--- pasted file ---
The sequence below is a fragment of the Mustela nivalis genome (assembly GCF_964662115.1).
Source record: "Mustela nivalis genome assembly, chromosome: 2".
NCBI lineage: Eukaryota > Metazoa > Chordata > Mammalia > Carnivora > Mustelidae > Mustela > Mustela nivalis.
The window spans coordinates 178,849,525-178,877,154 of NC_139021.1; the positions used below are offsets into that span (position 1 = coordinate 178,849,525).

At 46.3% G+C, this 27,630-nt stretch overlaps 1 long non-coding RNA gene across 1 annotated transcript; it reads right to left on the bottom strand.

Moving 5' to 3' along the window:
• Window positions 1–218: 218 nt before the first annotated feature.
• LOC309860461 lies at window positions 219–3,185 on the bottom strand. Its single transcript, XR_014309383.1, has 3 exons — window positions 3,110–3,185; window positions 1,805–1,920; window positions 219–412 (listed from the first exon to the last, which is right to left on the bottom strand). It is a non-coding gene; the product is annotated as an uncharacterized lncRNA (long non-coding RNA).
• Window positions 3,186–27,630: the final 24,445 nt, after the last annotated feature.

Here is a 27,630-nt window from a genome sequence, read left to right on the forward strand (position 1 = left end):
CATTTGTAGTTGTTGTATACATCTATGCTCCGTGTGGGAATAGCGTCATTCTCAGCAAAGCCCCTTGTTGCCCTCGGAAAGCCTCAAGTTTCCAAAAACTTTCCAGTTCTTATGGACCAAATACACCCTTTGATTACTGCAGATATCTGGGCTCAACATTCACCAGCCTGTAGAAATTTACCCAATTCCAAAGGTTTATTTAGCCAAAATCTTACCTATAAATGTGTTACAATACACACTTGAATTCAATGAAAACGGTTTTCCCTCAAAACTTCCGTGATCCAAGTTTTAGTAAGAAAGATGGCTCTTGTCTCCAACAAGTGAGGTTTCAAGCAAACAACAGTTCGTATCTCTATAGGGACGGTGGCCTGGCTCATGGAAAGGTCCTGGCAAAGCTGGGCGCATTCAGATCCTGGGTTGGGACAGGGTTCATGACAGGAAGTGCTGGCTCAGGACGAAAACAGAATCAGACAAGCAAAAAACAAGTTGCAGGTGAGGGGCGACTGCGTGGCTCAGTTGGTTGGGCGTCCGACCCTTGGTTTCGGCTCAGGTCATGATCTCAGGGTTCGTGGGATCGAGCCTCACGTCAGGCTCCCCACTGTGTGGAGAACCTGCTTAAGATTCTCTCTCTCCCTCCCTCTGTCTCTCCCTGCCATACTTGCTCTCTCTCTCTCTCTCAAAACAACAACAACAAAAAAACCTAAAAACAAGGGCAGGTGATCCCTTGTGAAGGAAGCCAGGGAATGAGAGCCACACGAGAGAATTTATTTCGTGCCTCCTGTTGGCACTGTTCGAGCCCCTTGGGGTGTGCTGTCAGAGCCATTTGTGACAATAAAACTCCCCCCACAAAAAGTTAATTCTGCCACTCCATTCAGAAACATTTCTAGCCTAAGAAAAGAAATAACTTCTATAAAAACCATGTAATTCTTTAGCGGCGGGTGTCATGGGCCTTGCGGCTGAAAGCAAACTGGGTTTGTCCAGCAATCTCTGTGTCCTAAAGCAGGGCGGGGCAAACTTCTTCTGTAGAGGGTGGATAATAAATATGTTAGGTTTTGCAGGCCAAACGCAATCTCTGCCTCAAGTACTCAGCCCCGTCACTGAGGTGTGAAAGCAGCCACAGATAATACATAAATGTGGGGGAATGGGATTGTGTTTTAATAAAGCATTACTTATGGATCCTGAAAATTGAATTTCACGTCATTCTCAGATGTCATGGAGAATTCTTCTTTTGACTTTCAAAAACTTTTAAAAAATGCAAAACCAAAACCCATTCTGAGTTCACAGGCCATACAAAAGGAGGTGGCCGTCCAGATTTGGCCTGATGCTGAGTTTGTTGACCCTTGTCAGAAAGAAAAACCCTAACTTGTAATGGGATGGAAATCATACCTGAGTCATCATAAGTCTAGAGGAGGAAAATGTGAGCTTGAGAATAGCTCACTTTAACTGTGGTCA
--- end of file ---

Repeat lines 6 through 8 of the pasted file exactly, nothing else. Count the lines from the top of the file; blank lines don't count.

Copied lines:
Moving 5' to 3' along the window:
• Window positions 1–218: 218 nt before the first annotated feature.
• LOC309860461 lies at window positions 219–3,185 on the bottom strand. Its single transcript, XR_014309383.1, has 3 exons — window positions 3,110–3,185; window positions 1,805–1,920; window positions 219–412 (listed from the first exon to the last, which is right to left on the bottom strand). It is a non-coding gene; the product is annotated as an uncharacterized lncRNA (long non-coding RNA).